On the left Adam, laying, gets up attracted by the vital power emanating from the right hand of God. They don't touch, only their fingers graze, in the center of the composition, standing out in a very bright sky.

THE LAST JUDGEMENT

In 1533, thirty years later, Pope Clemens VII calls Michelangelo again, this time to commission him to carry out the Last Judgement, modifying the wall over the altar, that hosted priceless fifteenth century frescoes, like the Virgin of the Assumption among the Apostles and some episodes of the lifes of Moses and Christ by Perugino. It was the first time in the history of art that a destructive intervention took place.

Michelangelo - The Last Judgement

Michelangelo started working on the fresco in 1536 and finished it five years later. The work, goes without saying, is an absolute masterpiece

The whole fresco is structured in a way that all the action happens around the figure of Christ, that totally occupies the scene. Michelangelo, in the Last Judgement, eliminates every space and environment reference: the back is light blue and the only support elements for the different characters are the clouds in an abstract and timeless dimension.

The Last Judgement of Michelangelo received soon many compliments, but savage criticisms as well, due to the many figures painted completely naked, and considered obscene.

In 1564, Daniele da Volterra was comissioned to cover those figures considered vulgar with clothes, earning the nickname “il braghettone”. The clothes have been partially removed in the latest restoration works.

 

The Christ with the Virgin Mary in the center of the scene

"Self-portrait" of Michelangelo in the hands of Saint Bartholomew/Pietro L'Aretino

In the Last Judgement, Michelangelo found the time to stick it to his detractors. The figure of  Minos, portraited with donkey ears and a snake biting his genitals is actually Biagio da Cesena, a papal master of cerimonies who harshly defined the Cappella Sistina as "worth of an inn".

In addition, the florentine artist self portraited himself in the leather skinned alive held by Saint Bartholomew, with the face of Pietro l’Aretino, who had publicly defined the Last Judgement as "vulgar".

The hell in the Last Judgement of Michelangelo - On the left Charon and on the right Minos, looking like Biagio da Cesena

This article ends here! Now it's your turn to go and see in person the great work realized by the florentine genious, to completely understand its extraordinary beauty.

In the box at the bottom of the page you will fins all the useful information and tips to organize your visit as good as possible. Leave your comments and, if you liked our article,  share it with your friends.

Useful information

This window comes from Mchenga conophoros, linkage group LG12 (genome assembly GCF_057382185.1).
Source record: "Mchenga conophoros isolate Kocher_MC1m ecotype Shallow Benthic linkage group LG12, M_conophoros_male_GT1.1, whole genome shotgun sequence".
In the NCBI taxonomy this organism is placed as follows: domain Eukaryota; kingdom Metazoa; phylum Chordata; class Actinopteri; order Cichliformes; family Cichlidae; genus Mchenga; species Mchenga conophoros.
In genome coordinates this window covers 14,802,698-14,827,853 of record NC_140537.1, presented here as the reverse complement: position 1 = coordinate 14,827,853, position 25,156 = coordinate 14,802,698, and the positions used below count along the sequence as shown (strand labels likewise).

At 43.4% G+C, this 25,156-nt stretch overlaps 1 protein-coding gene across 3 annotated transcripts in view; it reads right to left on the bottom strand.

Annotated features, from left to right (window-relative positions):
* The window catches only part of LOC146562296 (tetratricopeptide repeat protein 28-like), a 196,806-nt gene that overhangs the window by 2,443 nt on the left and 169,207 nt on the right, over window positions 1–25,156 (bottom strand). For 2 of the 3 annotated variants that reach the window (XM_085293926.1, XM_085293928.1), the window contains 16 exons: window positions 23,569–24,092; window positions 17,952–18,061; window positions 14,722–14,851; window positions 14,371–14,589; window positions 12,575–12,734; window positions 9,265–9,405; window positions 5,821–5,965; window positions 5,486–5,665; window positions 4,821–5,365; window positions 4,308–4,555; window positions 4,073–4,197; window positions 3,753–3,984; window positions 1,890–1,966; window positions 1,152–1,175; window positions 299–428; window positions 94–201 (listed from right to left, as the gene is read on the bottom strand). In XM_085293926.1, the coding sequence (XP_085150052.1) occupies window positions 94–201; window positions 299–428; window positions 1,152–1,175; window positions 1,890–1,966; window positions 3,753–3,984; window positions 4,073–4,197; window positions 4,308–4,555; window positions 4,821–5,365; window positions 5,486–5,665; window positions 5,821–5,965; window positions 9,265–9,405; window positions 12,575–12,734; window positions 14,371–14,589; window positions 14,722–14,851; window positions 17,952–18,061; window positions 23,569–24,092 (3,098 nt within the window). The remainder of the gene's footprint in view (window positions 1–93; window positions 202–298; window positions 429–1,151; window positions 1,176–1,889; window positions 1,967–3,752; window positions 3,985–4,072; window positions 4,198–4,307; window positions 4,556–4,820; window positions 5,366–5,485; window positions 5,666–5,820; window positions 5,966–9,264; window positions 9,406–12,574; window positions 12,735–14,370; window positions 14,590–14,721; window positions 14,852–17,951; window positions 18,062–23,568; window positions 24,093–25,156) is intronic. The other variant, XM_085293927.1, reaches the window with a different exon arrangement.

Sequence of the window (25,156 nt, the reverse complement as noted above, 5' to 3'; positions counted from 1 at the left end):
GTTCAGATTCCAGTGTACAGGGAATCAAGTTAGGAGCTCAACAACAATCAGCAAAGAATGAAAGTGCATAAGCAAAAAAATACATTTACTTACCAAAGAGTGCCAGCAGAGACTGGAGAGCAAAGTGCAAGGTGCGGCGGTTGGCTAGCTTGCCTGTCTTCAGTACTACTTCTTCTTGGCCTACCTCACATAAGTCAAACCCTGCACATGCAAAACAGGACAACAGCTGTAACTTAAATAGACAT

Sistine Chapel - Vatican Museums
Fax: +39 06 69885100
Landline: +39 06 69883145 | 06 69884676 | info 06 6982

HOW TO GET THERE

From Civitavecchia: Get to Civitavecchia Train Station and jump on the first regional train going to Rome. Get off at Roma Termini Station and from there take the metro (Line A) direction Battistini and get off at the stop Cipro - Musei Vaticani or Ottaviano - San Pietro.

From Leonardo da Vinci Airport (Fiumicino)
Train Leonardo Express to Termini Station and from there follow the directions for metro Line A.
From Ciampino Airport
Pullman Terravision to Termini Station and from there follow the same directions for metro Line A. The journey by taxi from both airports takes about 40 minutes.
Bus stops
49, in front of the entrance to the Museums
32, 81, 982, Piazza del Risorgimento (end of line) (5 minute walk)
492, 990, Via Leone IV / Via degli Scipioni (5 minute walk).
Tram
19, Piazza del Risorgimento (5 minute walk).

TIMETABLES
Monday - Saturday: opens from 9.00 to 16.00 | closes at 18.00 (last exit from the rooms half an hour before the closing time)

Closing days: Sunday, except the last Sunday of the month (free entry from 9.00 to 12.30 and closing time at 14.00), as long as it does not fall on Easter, 8, 25 and 26 December, 1 and 6 January, 11 February, 19 March, 5 and 6 April, 1 May, 29 June, 15 August

PRICES
The Sistine Chapel is inside the itinerary of the visit to the Vatican Museums.
Full price ticket:  €16.00
Reduced: €8.00
Special School price:  €4.00
 
* To avoid the long queues we highly recommend to buy your ticket online paying a €4.00 supplement. Do it and you will thanl us!
* For further information about reductions on the price, about different kind of tickets or to buy online go to the official site
* Last Sunday of the month admission is free. It might sound obvious to say, but we remind you that the queues are much longer in this occasion!